(Less spoilers)

To end, though, even though I had my problems ‘Disappearance’ for all its might earns a 10/10. It’s as perfect as a Haruhi mythology film is going to get (…for now). It’s characters work, it done the Haruhi twisty-turny time-travel plot with that almost incestuous location three years ago. It’s emotions grounded all the actions and it both resolved and opened many questions. KyoAni done impressive work and from purely an aesthetic standpoint, the cinematography and direction was terrific. It’s not surprising for the franchise to be creatively bold but the use of repetition and inspired music choices like the always-fun Gymnopedie No. 1 just made me happy. I think that’s probably the take-away from the film. It’s not perfect and you have to go through hell to get where you want to, but upon arrival all you feel is happiness. Until that other upcoming shitstorm.

Parenthood Season 1 – “Team Braverman”

Jason Katims is an interesting writer. One of his first credits are on the defining teenage-drama series My So-Called Life. A show that’s still cited today as being one of the most realistic portrayals of adolescence put to screen. Since those days have past, Katims has developed quite something of a cult following by “developing” (something of a running trend with him) Roswell for The WB back in 1999. Roswell was obviously a successful hit for them and although it was cancelled after three years the fact that teen-dramas have obsessives themselves, it was trapped in sci-fi trappings meaning that a whole other cult audience would see it. He eventually was tapped to showrun and develop NBC’s television adaption of Friday Night Lights: a show that went on to earn two Emmy nominations for the Connie Britton and Kyle Chandler in the central roles of Tami and Eric Taylor and infinite amount of love and adoration from critical reviewers of the shows portrayal of a football obsessed town in “Middle America” Texas. For the final couple of years of Friday Night Lights – Katims once again begun developing a show based of a little-known but very appreciated classic; this time, Parenthood.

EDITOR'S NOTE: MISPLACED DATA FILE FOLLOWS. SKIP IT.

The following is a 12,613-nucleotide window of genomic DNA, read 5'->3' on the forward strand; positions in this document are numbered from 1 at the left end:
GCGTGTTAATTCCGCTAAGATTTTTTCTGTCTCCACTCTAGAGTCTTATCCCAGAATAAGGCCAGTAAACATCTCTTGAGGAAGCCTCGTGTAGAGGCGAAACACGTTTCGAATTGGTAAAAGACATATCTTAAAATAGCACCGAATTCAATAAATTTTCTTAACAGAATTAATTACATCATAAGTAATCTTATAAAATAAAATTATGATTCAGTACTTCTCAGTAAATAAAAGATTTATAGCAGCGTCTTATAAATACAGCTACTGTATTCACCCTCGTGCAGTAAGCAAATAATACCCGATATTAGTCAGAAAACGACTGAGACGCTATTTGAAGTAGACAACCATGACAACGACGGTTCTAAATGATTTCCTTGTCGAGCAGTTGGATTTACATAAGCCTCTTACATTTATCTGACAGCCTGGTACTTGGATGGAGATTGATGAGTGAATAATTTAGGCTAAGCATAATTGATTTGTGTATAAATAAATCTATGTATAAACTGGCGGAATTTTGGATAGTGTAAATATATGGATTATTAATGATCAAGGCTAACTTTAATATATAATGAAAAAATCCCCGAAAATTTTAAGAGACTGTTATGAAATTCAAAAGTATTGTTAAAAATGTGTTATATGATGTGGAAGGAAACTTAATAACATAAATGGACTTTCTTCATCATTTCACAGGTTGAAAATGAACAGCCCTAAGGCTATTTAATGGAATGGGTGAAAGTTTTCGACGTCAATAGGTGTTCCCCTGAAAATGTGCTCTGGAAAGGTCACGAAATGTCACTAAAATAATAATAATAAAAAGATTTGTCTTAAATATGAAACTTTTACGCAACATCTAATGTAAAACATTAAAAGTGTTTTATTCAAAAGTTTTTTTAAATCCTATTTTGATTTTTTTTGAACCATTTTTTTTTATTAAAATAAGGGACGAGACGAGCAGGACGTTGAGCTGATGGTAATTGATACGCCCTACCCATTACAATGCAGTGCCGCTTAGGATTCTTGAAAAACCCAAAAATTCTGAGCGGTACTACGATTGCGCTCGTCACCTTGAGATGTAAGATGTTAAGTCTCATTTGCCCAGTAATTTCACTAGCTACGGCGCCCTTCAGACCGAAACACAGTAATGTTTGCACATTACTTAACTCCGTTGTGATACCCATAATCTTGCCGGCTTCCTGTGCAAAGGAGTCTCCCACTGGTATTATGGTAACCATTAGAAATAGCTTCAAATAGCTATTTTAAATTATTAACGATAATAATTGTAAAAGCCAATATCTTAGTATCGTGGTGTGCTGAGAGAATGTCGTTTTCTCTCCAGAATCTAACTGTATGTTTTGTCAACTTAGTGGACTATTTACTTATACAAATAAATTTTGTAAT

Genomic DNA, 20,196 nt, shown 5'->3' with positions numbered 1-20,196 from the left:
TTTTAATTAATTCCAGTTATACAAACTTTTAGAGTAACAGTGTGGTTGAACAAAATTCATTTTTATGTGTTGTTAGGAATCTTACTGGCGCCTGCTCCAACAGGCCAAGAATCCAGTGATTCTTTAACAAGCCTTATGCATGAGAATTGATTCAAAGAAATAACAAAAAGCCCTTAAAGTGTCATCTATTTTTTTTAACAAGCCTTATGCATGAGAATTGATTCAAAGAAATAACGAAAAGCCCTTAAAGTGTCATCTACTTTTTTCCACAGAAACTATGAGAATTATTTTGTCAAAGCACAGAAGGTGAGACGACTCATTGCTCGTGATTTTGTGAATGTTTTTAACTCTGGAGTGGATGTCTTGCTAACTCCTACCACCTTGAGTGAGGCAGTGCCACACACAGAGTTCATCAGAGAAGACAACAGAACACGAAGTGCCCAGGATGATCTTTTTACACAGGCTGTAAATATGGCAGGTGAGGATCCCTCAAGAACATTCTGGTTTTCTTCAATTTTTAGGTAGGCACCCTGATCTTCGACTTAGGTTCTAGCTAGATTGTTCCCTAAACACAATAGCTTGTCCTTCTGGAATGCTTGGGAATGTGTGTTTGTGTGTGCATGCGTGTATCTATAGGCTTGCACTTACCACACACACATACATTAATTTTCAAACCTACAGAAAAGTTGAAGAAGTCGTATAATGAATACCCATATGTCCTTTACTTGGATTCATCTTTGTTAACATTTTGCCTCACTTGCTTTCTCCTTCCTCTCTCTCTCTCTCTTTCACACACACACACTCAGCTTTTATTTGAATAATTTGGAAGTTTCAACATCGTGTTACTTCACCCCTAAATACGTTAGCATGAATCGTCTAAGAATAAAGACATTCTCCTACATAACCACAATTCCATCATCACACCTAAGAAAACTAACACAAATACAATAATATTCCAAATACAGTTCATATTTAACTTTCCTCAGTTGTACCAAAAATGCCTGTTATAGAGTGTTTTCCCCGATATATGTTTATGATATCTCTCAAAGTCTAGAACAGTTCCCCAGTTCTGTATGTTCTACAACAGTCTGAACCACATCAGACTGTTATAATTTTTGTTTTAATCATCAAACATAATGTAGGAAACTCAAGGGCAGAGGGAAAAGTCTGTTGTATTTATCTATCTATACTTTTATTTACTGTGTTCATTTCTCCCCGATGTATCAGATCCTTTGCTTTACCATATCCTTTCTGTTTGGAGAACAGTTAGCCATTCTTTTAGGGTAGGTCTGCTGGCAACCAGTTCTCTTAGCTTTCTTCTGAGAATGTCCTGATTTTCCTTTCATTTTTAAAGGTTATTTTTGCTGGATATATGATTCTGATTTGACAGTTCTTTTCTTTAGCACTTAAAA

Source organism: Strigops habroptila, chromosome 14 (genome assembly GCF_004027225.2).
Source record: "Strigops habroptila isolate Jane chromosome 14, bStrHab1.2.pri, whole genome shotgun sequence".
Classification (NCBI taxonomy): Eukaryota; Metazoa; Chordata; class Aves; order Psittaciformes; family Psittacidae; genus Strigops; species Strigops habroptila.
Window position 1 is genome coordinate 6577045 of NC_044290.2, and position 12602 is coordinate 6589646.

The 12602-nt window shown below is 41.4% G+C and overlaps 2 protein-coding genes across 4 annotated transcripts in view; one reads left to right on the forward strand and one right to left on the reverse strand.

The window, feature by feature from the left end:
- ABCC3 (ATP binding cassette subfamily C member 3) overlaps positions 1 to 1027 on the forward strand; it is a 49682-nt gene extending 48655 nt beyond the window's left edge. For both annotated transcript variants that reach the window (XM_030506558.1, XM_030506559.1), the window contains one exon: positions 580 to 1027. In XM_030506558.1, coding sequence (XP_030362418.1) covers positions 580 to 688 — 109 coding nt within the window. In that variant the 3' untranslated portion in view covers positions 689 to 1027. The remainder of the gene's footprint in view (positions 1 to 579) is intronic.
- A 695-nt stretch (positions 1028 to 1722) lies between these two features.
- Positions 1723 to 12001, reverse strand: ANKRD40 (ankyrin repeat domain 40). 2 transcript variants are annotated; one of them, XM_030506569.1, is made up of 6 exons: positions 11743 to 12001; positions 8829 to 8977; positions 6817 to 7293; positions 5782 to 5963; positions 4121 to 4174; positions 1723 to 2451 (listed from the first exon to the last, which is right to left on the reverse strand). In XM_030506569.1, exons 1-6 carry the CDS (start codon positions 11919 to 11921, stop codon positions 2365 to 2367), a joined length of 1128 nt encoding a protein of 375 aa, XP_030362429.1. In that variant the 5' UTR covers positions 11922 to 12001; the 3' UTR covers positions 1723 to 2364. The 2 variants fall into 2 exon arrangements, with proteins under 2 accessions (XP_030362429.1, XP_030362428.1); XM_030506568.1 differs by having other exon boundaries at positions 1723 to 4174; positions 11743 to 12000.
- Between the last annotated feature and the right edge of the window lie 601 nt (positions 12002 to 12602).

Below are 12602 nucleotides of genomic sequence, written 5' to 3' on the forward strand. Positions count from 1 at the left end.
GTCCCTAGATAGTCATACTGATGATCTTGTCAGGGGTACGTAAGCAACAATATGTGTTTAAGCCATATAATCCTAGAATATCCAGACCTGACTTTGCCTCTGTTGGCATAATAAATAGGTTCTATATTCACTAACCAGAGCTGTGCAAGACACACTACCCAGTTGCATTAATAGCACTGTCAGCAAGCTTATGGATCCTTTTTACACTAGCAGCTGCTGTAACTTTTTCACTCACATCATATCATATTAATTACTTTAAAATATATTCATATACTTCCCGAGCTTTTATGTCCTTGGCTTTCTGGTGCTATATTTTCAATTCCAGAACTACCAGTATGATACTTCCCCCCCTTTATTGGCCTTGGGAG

http://www.youtube.com/watch?v=rUIK17oJuRA

Unlike Friday Night Lights, Parenthood doesn’t come out guns-a-blazing. Katims knows his characters and for long period at the beginning, it was all setup. We got awkward storylines about masturbation, temper tantrums and worklife. In theory, a lot of these (mostly episodic) arcs should function fine but there’s a certain unfulfilling quality to them all. They are almost all introductionary episodes, and not particularly amusing ones at that.

Parenthood has the difficult task of walking the line between messy, but not hard to watch; funny, but not a comedy; melodrama, but not so disproportionate there’s no realism in it anymore. There’s murmurs of this at the beginning, perhaps seen best in Dax Shepard’s portrayal of Crosby – the guy who finds out he has a son. This storyline, basically from the beginning, gives the series a reason to exist. Crosby is something of the ideal character here because he accentuates everything that is successful about the show itself (funny, but not too…, etc).

Over the course of the first season, both Crosby’s arc along with other members of the Braverman family dovetails into something far more representative of what this show is going to be (and seems to be, two episodes into second two) and it’s noticeably from the Friday Night Lights wheelhouse; and I’m not just saying that because Minka Kelly is around. All the members have a real earned a real pathos to their lives and their world is better for it.